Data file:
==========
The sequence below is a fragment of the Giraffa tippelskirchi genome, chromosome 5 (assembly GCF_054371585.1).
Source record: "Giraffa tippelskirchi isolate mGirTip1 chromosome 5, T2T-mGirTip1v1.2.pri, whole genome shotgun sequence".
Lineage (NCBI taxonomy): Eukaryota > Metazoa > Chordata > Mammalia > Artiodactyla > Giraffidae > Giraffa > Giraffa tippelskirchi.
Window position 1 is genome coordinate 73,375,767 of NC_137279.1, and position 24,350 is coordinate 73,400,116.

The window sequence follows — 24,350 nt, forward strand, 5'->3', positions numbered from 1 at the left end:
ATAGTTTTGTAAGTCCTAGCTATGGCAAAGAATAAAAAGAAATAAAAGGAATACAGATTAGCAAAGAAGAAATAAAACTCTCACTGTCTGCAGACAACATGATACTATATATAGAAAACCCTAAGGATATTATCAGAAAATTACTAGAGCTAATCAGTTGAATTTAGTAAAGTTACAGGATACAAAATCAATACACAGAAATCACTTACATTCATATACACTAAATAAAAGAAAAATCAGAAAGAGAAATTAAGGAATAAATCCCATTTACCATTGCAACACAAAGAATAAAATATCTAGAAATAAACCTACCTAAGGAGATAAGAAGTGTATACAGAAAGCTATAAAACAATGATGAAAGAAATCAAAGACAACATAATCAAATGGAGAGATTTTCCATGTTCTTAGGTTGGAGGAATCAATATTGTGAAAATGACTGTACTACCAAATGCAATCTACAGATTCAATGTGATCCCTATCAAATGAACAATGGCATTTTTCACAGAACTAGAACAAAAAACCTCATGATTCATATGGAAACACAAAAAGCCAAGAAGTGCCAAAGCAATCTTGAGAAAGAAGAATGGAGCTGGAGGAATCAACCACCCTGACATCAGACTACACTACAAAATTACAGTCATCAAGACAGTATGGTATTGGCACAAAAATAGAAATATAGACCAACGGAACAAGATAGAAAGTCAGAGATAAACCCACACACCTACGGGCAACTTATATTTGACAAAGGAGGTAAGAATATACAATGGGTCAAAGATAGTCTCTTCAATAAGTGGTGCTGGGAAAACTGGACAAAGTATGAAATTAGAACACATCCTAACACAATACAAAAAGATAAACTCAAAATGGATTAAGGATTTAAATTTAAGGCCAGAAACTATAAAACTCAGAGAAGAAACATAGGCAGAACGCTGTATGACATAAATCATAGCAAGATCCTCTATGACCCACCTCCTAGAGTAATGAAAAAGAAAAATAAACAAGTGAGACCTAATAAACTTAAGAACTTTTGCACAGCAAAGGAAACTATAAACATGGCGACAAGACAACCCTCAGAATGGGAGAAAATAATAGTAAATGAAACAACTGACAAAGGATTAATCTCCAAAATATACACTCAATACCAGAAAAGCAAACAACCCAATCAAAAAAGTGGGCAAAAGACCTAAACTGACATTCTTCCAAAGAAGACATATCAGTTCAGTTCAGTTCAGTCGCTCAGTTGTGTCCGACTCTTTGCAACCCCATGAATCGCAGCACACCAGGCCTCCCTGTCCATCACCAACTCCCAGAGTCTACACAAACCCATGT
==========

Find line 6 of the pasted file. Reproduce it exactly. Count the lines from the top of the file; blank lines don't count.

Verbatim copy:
ATAGTTTTGTAAGTCCTAGCTATGGCAAAGAATAAAAAGAAATAAAAGGAATACAGATTAGCAAAGAAGAAATAAAACTCTCACTGTCTGCAGACAACATGATACTATATATAGAAAACCCTAAGGATATTATCAGAAAATTACTAGAGCTAATCAGTTGAATTTAGTAAAGTTACAGGATACAAAATCAATACACAGAAATCACTTACATTCATATACACTAAATAAAAGAAAAATCAGAAAGAGAAATTAAGGAATAAATCCCATTTACCATTGCAACACAAAGAATAAAATATCTAGAAATAAACCTACCTAAGGAGATAAGAAGTGTATACAGAAAGCTATAAAACAATGATGAAAGAAATCAAAGACAACATAATCAAATGGAGAGATTTTCCATGTTCTTAGGTTGGAGGAATCAATATTGTGAAAATGACTGTACTACCAAATGCAATCTACAGATTCAATGTGATCCCTATCAAATGAACAATGGCATTTTTCACAGAACTAGAACAAAAAACCTCATGATTCATATGGAAACACAAAAAGCCAAGAAGTGCCAAAGCAATCTTGAGAAAGAAGAATGGAGCTGGAGGAATCAACCACCCTGACATCAGACTACACTACAAAATTACAGTCATCAAGACAGTATGGTATTGGCACAAAAATAGAAATATAGACCAACGGAACAAGATAGAAAGTCAGAGATAAACCCACACACCTACGGGCAACTTATATTTGACAAAGGAGGTAAGAATATACAATGGGTCAAAGATAGTCTCTTCAATAAGTGGTGCTGGGAAAACTGGACAAAGTATGAAATTAGAACACATCCTAACACAATACAAAAAGATAAACTCAAAATGGATTAAGGATTTAAATTTAAGGCCAGAAACTATAAAACTCAGAGAAGAAACATAGGCAGAACGCTGTATGACATAAATCATAGCAAGATCCTCTATGACCCACCTCCTAGAGTAATGAAAAAGAAAAATAAACAAGTGAGACCTAATAAACTTAAGAACTTTTGCACAGCAAAGGAAACTATAAACATGGCGACAAGACAACCCTCAGAATGGGAGAAAATAATAGTAAATGAAACAACTGACAAAGGATTAATCTCCAAAATATACACTCAATACCAGAAAAGCAAACAACCCAATCAAAAAAGTGGGCAAAAGACCTAAACTGACATTCTTCCAAAGAAGACATATCAGTTCAGTTCAGTTCAGTCGCTCAGTTGTGTCCGACTCTTTGCAACCCCATGAATCGCAGCACACCAGGCCTCCCTGTCCATCACCAACTCCCAGAGTCTACACAAACCCATGT